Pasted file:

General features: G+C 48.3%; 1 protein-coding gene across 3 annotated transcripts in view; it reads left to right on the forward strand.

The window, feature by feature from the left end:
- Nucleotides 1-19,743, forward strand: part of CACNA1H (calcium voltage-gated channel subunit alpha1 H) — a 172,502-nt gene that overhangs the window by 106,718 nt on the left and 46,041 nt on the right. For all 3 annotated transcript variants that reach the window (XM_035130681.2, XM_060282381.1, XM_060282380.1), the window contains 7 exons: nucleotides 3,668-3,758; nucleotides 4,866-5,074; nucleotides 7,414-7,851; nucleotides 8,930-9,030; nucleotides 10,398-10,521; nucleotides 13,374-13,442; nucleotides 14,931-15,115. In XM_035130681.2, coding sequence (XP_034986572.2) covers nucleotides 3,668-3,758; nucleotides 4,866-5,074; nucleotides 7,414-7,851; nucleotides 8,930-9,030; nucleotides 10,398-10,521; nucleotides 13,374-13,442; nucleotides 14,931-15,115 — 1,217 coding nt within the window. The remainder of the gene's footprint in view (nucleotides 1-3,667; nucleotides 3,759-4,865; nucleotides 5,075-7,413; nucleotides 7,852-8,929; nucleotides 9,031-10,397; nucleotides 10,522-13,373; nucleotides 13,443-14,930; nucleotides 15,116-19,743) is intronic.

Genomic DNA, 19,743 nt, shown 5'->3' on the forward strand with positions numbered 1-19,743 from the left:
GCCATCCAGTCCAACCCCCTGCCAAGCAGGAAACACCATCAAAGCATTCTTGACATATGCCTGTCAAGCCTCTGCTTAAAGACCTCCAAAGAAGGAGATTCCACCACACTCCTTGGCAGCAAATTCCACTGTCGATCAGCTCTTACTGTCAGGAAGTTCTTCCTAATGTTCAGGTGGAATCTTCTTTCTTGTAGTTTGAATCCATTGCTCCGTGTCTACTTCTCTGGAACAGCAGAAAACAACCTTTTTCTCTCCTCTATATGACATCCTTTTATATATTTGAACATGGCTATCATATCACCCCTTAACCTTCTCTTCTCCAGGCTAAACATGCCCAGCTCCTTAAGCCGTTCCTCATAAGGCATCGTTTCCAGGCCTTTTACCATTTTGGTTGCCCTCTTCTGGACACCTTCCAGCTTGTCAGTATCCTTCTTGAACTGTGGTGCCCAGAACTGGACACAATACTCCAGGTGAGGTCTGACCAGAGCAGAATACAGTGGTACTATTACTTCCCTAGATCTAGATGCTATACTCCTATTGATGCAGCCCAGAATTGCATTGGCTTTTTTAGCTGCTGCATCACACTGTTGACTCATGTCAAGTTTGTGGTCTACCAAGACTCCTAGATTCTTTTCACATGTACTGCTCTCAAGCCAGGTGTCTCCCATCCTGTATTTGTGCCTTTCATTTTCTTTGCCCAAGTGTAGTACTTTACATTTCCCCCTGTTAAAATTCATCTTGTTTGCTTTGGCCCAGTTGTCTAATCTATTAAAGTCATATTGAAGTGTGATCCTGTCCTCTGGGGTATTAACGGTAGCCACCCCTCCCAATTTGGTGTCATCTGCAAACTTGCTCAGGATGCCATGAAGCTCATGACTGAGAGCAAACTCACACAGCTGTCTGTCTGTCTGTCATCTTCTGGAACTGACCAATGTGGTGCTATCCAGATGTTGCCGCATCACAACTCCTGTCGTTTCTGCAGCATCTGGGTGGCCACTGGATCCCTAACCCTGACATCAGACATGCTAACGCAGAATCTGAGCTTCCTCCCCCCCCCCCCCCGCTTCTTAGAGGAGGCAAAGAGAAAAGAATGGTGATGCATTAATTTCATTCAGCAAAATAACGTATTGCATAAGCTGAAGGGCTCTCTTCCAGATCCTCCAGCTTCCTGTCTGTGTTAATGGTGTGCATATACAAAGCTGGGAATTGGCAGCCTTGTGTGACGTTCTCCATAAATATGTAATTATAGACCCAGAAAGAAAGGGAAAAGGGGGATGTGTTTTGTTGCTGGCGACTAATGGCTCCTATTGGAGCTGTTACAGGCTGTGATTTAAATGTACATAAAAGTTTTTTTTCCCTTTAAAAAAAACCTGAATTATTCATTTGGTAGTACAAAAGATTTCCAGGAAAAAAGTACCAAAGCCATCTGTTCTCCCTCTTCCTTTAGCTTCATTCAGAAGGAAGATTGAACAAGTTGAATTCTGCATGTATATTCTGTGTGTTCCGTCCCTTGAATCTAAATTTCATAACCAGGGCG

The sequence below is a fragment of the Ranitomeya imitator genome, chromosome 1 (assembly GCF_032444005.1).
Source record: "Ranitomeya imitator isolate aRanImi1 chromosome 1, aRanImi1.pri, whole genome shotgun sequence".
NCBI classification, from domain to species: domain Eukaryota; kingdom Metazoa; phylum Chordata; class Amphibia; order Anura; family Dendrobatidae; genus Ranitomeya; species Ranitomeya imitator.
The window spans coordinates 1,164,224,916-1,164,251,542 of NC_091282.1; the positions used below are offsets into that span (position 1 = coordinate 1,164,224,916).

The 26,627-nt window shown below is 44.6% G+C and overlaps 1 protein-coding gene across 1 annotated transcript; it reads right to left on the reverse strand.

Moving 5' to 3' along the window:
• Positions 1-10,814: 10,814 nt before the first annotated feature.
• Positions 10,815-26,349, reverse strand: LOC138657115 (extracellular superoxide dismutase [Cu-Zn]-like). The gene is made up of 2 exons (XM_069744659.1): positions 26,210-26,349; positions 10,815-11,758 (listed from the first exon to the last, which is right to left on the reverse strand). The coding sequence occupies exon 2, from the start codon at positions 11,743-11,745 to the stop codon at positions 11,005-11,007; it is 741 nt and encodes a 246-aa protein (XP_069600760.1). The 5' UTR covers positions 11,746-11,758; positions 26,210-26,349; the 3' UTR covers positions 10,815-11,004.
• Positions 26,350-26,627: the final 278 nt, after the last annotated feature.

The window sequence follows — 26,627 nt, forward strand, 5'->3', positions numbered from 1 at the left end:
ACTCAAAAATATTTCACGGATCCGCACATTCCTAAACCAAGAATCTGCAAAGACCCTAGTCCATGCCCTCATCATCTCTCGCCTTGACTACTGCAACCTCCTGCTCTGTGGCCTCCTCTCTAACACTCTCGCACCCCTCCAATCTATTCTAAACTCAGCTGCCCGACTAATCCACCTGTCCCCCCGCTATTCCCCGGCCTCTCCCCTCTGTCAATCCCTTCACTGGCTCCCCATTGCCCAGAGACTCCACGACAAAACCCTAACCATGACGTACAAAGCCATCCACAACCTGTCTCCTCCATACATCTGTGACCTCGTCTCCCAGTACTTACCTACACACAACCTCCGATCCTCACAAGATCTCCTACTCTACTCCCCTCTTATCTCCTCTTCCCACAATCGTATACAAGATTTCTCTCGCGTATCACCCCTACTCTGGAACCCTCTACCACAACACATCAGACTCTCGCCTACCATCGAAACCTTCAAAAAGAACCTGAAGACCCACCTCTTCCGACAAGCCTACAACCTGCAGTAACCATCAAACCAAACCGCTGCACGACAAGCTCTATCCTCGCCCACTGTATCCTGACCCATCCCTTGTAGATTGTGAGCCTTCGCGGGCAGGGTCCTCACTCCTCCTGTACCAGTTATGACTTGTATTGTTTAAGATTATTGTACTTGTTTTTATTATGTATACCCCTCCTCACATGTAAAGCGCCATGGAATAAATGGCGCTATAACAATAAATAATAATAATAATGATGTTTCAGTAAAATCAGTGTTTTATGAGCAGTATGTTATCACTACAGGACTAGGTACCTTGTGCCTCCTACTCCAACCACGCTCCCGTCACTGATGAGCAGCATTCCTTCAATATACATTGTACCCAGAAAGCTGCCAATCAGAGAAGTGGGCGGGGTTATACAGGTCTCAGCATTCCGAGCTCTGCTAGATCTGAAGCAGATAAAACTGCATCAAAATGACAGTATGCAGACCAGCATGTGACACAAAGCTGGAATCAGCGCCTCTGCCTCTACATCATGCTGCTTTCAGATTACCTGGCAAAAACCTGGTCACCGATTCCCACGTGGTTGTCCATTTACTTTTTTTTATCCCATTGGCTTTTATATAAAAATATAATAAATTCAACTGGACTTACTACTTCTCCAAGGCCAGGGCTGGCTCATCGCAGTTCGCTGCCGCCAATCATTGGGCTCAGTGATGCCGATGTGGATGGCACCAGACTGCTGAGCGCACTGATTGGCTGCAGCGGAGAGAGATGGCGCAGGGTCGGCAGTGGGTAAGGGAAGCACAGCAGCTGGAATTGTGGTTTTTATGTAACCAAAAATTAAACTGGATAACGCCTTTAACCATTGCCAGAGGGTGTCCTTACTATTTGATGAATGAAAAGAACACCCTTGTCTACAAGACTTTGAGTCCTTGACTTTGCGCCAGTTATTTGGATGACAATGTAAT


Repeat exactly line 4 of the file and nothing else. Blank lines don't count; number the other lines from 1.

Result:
Genomic DNA, 19,743 nt, shown 5'->3' on the forward strand with positions numbered 1-19,743 from the left: